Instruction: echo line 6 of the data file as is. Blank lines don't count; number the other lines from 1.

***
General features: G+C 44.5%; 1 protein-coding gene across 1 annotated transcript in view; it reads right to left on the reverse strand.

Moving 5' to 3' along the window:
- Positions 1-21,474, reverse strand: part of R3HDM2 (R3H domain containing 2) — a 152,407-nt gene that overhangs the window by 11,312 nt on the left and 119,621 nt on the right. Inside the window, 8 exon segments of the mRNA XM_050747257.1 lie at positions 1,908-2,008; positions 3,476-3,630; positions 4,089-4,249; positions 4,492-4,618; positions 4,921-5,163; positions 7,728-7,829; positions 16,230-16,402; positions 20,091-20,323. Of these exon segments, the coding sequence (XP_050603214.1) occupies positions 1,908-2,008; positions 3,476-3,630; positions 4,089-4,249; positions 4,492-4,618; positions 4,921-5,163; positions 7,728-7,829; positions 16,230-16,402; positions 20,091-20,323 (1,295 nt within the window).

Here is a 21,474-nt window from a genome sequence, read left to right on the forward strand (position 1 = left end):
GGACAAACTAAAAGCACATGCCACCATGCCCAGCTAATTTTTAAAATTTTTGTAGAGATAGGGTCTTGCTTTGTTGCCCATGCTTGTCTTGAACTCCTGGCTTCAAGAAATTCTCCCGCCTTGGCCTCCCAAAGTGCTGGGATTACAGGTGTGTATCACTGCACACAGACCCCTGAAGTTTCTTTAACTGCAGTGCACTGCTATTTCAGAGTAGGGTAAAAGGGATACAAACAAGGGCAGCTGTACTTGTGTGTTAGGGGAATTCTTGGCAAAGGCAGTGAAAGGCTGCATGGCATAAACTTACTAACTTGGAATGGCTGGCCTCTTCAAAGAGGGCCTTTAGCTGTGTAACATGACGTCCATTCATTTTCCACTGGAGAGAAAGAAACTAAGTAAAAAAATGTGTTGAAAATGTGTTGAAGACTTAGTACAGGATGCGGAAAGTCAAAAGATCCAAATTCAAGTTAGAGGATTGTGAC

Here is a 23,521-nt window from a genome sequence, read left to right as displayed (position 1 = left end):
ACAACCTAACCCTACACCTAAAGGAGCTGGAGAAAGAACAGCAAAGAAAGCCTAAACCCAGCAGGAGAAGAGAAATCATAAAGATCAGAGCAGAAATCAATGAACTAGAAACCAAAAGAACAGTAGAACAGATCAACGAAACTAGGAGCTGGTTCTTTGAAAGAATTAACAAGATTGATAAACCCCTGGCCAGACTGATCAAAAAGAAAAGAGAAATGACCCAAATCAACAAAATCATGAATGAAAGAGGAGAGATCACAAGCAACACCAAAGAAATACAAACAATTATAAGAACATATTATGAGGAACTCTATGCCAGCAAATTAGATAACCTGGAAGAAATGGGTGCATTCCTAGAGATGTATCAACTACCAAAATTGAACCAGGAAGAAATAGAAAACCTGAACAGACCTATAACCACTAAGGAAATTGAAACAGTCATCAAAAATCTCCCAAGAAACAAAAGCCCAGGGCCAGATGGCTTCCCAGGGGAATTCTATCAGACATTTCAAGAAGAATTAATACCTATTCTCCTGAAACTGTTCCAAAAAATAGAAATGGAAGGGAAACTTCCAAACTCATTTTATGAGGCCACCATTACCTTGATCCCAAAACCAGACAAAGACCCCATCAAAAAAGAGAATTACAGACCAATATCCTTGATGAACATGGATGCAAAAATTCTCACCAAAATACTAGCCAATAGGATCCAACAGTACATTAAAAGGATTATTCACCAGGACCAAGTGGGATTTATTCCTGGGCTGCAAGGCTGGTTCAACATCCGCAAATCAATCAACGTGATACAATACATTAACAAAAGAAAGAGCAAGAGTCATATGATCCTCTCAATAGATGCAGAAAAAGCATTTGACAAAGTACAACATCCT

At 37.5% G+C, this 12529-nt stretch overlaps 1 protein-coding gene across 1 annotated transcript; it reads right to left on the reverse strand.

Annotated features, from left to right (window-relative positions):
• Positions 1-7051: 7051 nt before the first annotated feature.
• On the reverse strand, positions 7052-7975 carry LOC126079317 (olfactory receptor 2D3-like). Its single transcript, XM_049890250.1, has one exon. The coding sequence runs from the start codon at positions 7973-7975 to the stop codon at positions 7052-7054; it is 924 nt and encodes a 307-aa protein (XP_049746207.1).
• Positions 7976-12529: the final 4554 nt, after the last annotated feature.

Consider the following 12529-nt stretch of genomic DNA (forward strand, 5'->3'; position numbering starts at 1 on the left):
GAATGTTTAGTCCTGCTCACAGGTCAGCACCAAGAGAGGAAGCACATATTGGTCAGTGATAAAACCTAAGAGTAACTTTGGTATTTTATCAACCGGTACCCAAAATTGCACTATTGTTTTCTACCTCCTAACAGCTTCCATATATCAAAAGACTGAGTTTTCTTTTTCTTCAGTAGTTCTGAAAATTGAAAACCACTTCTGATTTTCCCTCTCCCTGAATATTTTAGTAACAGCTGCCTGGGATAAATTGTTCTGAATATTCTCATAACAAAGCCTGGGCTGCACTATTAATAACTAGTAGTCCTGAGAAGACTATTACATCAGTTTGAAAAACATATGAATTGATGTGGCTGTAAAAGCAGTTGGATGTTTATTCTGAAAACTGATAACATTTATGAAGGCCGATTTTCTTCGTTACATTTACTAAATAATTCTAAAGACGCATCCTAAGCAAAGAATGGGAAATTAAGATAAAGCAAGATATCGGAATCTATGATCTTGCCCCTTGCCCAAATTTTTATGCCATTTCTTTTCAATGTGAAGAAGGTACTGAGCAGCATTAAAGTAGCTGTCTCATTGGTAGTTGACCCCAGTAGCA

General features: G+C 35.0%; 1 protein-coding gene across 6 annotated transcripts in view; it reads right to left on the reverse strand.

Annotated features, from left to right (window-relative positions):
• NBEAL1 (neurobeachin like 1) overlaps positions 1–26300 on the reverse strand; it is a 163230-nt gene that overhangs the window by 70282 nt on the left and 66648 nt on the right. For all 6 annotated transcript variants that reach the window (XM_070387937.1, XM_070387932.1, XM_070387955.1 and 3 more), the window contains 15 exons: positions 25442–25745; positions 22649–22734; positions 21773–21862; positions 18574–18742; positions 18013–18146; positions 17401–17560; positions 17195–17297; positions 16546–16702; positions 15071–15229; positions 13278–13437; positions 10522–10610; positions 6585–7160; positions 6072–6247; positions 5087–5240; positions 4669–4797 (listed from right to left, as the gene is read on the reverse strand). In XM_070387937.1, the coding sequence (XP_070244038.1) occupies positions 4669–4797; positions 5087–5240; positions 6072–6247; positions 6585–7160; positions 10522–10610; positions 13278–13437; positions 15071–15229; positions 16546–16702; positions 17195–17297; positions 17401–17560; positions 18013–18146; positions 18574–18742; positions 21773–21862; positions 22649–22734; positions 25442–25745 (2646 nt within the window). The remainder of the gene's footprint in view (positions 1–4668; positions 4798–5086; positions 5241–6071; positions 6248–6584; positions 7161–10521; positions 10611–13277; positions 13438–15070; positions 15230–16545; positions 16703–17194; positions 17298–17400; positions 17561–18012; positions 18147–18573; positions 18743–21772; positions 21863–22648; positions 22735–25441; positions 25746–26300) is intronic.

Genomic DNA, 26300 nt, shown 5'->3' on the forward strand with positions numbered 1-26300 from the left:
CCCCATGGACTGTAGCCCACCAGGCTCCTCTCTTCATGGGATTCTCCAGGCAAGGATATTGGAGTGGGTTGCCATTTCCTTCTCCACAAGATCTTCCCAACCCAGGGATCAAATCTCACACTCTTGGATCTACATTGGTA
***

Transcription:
Here is a 23,521-nt window from a genome sequence, read left to right as displayed (position 1 = left end):